By Fr. Garry Richmeier, CPPS.
For most of us, our last argument was not that long ago. Arguing seems to be simply a part of life for us humans, and a puzzle piece we have to figure out what to do with. Some people love to argue, and others avoid it like the plague. Arguing can be destructive or constructive. Which it turns out to be depends on what one’s definition of arguing is.
Often, we define arguments as two people (or groups of people) trying to convince each other that their view is right and the other is wrong. This usually is destructive, leading to the ending of relationships, gridlock in congress, tensions between countries that lead to war, etc.
A more constructive definition of arguing is a non-judgmental sharing of differing views. If two people are engaged in this type of argument, it can more easily lead to greater mutual understanding and the discovery of ways to go forward together in a constructive manner.
So what are some tips to help make arguments constructive rather than destructive?
First of all, some people argue just for fun, to pull each other’s chains or push each other’s buttons. There is nothing wrong with that, but both parties better be clear it’s for fun and not serious, otherwise, there can be problems.
One helpful tip is to always be aware that people don’t argue over unimportant things. It might seem like it, especially when two people are arguing over something like whether to paint the living room “sea spray” or “sandy beach.” But there is usually a deeper, more important issue involved when I engage in heated arguments, and it usually has something to do with a belief that something about who I am is at stake in the argument.
Maybe I need to defend my reputation in this argument, or my expertise, or my self-image or self-worth, and if I don’t win the argument, these things go down the tube. That is very important.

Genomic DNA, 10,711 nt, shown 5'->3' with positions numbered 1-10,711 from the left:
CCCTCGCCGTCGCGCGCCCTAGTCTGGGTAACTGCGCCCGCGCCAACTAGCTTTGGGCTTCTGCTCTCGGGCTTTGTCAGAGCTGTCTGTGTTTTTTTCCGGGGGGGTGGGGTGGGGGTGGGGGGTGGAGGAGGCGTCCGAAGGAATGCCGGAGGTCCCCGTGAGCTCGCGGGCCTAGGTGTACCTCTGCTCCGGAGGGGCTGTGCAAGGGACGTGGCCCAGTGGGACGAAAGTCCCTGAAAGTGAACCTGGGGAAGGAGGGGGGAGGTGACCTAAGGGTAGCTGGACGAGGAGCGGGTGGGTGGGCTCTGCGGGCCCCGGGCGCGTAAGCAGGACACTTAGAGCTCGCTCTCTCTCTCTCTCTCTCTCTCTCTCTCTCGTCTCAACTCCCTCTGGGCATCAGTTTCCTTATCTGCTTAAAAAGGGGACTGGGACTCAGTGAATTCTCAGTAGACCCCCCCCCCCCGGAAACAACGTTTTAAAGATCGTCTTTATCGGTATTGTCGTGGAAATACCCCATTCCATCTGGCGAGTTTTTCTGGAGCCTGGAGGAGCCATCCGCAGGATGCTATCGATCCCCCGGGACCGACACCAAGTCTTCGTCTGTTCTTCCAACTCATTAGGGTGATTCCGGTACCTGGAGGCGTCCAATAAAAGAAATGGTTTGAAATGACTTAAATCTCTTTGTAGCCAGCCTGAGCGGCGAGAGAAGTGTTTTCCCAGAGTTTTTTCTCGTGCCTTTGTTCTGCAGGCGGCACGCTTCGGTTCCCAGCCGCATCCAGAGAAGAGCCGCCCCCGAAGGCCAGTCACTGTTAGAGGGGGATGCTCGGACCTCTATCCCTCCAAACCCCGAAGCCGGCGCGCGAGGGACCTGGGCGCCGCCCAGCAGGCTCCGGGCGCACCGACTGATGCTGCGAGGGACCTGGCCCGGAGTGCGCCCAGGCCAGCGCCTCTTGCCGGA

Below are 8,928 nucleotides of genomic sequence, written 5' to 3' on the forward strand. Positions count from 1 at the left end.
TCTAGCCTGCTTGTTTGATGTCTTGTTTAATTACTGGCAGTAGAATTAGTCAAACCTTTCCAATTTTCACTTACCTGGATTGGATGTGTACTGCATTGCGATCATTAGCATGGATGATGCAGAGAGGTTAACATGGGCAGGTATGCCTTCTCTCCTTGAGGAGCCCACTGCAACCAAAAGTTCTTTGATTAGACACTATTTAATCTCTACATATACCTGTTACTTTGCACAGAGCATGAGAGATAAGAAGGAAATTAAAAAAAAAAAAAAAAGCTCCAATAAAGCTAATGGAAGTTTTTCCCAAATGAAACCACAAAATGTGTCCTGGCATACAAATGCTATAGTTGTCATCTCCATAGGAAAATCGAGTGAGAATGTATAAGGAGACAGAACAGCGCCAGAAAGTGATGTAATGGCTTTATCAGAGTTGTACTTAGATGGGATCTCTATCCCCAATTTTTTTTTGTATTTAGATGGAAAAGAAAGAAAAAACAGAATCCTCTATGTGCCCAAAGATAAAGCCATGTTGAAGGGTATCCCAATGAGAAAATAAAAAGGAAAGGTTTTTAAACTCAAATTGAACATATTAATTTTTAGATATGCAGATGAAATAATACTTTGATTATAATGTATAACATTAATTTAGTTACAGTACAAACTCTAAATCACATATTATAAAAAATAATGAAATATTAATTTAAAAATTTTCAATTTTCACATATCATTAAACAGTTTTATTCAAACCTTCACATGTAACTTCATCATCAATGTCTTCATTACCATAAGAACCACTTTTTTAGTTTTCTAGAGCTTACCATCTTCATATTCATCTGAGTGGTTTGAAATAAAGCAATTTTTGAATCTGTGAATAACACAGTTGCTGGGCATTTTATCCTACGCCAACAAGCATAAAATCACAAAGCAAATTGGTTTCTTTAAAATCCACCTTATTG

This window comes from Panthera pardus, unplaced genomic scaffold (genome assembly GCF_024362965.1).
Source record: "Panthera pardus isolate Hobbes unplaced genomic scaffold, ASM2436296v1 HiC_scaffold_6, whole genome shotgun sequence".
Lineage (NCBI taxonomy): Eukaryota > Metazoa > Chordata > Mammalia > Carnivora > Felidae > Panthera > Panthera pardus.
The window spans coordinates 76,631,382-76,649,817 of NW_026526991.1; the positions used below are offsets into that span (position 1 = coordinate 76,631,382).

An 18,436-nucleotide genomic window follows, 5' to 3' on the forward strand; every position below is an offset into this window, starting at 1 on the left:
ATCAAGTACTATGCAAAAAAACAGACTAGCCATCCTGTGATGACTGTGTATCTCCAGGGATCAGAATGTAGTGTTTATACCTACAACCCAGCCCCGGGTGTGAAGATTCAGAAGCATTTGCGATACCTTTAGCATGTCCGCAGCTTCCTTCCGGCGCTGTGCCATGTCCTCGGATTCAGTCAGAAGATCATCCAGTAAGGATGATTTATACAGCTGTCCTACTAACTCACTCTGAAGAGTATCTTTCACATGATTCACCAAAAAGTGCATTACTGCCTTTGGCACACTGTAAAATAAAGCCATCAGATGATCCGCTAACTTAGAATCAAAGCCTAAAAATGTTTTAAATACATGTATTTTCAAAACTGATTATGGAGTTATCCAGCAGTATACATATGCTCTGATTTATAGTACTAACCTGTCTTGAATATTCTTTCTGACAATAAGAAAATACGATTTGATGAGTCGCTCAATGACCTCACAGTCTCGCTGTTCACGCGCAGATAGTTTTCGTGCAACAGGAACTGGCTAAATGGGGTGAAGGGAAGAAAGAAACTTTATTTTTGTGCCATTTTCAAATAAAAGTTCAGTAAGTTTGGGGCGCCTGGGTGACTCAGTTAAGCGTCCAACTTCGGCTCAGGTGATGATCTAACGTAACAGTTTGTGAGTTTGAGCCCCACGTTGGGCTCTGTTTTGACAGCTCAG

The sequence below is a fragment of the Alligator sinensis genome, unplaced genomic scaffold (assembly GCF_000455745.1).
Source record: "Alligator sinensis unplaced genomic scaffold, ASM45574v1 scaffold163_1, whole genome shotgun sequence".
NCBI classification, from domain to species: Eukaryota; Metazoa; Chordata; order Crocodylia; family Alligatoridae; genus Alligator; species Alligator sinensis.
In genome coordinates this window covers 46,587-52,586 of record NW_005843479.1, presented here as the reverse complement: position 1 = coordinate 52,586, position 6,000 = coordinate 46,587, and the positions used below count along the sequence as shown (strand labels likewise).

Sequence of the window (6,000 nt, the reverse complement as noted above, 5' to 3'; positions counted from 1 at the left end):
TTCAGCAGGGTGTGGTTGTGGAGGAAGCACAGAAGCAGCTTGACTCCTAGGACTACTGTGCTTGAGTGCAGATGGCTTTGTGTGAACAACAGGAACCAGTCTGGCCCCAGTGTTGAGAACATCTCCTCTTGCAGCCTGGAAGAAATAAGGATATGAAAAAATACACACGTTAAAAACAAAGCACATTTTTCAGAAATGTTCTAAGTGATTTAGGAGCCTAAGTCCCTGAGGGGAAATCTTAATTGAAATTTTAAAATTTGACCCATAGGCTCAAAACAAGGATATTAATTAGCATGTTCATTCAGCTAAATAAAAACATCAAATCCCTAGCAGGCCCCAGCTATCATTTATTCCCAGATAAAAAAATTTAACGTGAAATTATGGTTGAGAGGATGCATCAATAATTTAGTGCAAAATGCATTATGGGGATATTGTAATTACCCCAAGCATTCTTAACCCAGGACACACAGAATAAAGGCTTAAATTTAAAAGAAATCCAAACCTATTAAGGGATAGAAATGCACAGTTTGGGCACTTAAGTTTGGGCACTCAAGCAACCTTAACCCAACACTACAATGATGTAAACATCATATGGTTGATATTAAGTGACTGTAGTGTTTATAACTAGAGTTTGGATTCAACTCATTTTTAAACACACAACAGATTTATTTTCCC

Many arguments between loved ones are about wanting to be assured that the other still cares. Some arguments are ways of asking “Do you care about my desire, opinion, preference, etc.” Which really means “Do you care about me?” If not, why am I in the relationship? And that is very important for a person to know, and arguing is one way we try to figure that out.
Another useful hint is to listen attentively. This means putting my opinion aside somewhat while I’m listening, and not just be getting my rebuttal prepared for when the other pauses. It also means listening for the deeper reason the other is arguing, which must be important to them. It’s good to ask clarifying questions to help me understand those deeper reasons.
When sharing one’s viewpoint in an argument, simply state it clearly in ways that make sense to the other. Use “I” statements, and try to explain how what you are arguing for is connected to the deeper values that most of us share.
Do not compare your view with the other person’s view, as if one is better than the other. Do not invoke others to prove you are right, like “Everyone knows that …” Be humble, clear, and non-defensive when stating your opinion, which will invite the other to respond in kind.
In an argument, it is always good to remind yourself that nothing about who you are is at stake. You have a right to your opinion, as does the other person. Don’t take it personally.
And finally, be clear on which arguments are really about important things and which are about less important things. Most arguments are not about life and death issues, so be willing to compromise, or agree to disagree. If the issue at stake is truly important, it may be worth continued discussion (argument) to reach a solution.
I hope some of these ideas can help you make future arguments a little more constructive rather than destructive.
All of the videos in this series can be found here: Assembly God’s Puzzle.
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[Fr. Garry Richmeier, a Precious Blood priest and spiritual director, holds a Master’s of Divinity Degree from St John’s University in Collegeville, Minnesota, and a Master’s of Counseling Psychology degree from the University of Missouri-Kansas City. He is a licensed professional counselor and a licensed marriage and family therapist.]
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